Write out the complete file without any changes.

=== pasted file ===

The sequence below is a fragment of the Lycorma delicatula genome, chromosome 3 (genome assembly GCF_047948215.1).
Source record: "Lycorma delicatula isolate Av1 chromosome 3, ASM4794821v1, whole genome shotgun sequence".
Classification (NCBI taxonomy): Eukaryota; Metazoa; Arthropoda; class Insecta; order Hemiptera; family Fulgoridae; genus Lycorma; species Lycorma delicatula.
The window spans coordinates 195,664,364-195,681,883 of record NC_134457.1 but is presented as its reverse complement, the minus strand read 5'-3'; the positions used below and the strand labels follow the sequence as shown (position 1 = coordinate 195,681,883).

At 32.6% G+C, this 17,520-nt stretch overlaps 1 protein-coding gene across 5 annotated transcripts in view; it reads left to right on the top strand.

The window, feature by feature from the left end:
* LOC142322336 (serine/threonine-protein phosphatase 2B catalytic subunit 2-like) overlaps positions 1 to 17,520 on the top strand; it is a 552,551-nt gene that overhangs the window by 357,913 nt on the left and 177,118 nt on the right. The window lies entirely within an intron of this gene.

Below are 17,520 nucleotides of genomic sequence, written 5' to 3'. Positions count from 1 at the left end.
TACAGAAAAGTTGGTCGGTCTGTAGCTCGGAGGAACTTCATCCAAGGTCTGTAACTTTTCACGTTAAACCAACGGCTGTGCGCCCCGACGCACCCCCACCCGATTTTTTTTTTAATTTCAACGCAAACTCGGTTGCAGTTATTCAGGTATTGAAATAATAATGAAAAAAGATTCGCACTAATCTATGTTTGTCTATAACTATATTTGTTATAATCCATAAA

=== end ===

The sequence below is a fragment of the Lycorma delicatula genome, chromosome 3 (genome assembly GCF_047948215.1).
Source record: "Lycorma delicatula isolate Av1 chromosome 3, ASM4794821v1, whole genome shotgun sequence".
Classification (NCBI taxonomy): Eukaryota; Metazoa; Arthropoda; class Insecta; order Hemiptera; family Fulgoridae; genus Lycorma; species Lycorma delicatula.
The window spans coordinates 195,664,364-195,681,883 of record NC_134457.1 but is presented as its reverse complement, the minus strand read 5'-3'; the positions used below and the strand labels follow the sequence as shown (position 1 = coordinate 195,681,883).

At 32.6% G+C, this 17,520-nt stretch overlaps 1 protein-coding gene across 5 annotated transcripts in view; it reads left to right on the top strand.

The window, feature by feature from the left end:
* LOC142322336 (serine/threonine-protein phosphatase 2B catalytic subunit 2-like) overlaps positions 1 to 17,520 on the top strand; it is a 552,551-nt gene that overhangs the window by 357,913 nt on the left and 177,118 nt on the right. The window lies entirely within an intron of this gene.

Below are 17,520 nucleotides of genomic sequence, written 5' to 3'. Positions count from 1 at the left end.
TACAGAAAAGTTGGTCGGTCTGTAGCTCGGAGGAACTTCATCCAAGGTCTGTAACTTTTCACGTTAAACCAACGGCTGTGCGCCCCGACGCACCCCCACCCGATTTTTTTTTTAATTTCAACGCAAACTCGGTTGCAGTTATTCAGGTATTGAAATAATAATGAAAAAAGATTCGCACTAATCTATGTTTGTCTATAACTATATTTGTTATAATCCATAAA